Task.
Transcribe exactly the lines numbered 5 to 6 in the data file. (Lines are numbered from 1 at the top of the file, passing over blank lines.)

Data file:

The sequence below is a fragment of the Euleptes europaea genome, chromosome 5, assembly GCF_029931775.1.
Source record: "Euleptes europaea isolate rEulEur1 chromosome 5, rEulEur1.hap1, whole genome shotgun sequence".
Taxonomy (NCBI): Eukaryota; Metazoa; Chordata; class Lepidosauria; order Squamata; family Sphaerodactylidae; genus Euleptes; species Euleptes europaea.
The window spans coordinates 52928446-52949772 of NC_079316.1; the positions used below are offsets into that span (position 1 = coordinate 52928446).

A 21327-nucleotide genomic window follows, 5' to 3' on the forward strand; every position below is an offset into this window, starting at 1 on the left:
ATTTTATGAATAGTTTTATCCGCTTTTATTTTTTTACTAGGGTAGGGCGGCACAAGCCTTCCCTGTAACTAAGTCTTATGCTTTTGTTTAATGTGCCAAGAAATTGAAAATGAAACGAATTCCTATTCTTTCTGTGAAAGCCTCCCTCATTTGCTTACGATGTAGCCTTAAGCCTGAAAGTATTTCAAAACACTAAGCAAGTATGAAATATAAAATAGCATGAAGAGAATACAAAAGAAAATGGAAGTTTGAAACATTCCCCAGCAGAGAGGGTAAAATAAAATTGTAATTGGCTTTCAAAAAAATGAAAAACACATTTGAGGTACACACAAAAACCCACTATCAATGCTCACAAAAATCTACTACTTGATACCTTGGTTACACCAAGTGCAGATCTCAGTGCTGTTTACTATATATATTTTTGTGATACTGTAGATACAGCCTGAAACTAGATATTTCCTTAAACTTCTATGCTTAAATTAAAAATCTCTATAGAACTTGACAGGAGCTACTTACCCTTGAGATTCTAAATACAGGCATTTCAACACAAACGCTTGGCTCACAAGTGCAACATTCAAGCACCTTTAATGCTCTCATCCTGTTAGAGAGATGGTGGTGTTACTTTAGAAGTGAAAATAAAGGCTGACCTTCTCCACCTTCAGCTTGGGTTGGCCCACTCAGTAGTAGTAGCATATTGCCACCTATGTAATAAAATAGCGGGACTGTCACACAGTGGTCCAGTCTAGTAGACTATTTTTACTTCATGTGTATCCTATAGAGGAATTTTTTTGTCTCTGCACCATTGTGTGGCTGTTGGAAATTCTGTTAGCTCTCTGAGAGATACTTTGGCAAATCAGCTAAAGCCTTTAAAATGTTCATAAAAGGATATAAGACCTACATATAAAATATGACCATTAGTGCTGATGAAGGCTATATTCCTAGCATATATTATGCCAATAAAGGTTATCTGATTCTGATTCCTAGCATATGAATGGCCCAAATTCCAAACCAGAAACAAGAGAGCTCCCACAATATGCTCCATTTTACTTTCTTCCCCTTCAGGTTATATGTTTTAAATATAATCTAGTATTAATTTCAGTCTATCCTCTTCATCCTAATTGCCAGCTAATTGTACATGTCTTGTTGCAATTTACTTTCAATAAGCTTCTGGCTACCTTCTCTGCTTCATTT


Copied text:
A 21327-nucleotide genomic window follows, 5' to 3' on the forward strand; every position below is an offset into this window, starting at 1 on the left:
ATTTTATGAATAGTTTTATCCGCTTTTATTTTTTTACTAGGGTAGGGCGGCACAAGCCTTCCCTGTAACTAAGTCTTATGCTTTTGTTTAATGTGCCAAGAAATTGAAAATGAAACGAATTCCTATTCTTTCTGTGAAAGCCTCCCTCATTTGCTTACGATGTAGCCTTAAGCCTGAAAGTATTTCAAAACACTAAGCAAGTATGAAATATAAAATAGCATGAAGAGAATACAAAAGAAAATGGAAGTTTGAAACATTCCCCAGCAGAGAGGGTAAAATAAAATTGTAATTGGCTTTCAAAAAAATGAAAAACACATTTGAGGTACACACAAAAACCCACTATCAATGCTCACAAAAATCTACTACTTGATACCTTGGTTACACCAAGTGCAGATCTCAGTGCTGTTTACTATATATATTTTTGTGATACTGTAGATACAGCCTGAAACTAGATATTTCCTTAAACTTCTATGCTTAAATTAAAAATCTCTATAGAACTTGACAGGAGCTACTTACCCTTGAGATTCTAAATACAGGCATTTCAACACAAACGCTTGGCTCACAAGTGCAACATTCAAGCACCTTTAATGCTCTCATCCTGTTAGAGAGATGGTGGTGTTACTTTAGAAGTGAAAATAAAGGCTGACCTTCTCCACCTTCAGCTTGGGTTGGCCCACTCAGTAGTAGTAGCATATTGCCACCTATGTAATAAAATAGCGGGACTGTCACACAGTGGTCCAGTCTAGTAGACTATTTTTACTTCATGTGTATCCTATAGAGGAATTTTTTTGTCTCTGCACCATTGTGTGGCTGTTGGAAATTCTGTTAGCTCTCTGAGAGATACTTTGGCAAATCAGCTAAAGCCTTTAAAATGTTCATAAAAGGATATAAGACCTACATATAAAATATGACCATTAGTGCTGATGAAGGCTATATTCCTAGCATATATTATGCCAATAAAGGTTATCTGATTCTGATTCCTAGCATATGAATGGCCCAAATTCCAAACCAGAAACAAGAGAGCTCCCACAATATGCTCCATTTTACTTTCTTCCCCTTCAGGTTATATGTTTTAAATATAATCTAGTATTAATTTCAGTCTATCCTCTTCATCCTAATTGCCAGCTAATTGTACATGTCTTGTTGCAATTTACTTTCAATAAGCTTCTGGCTACCTTCTCTGCTTCATTT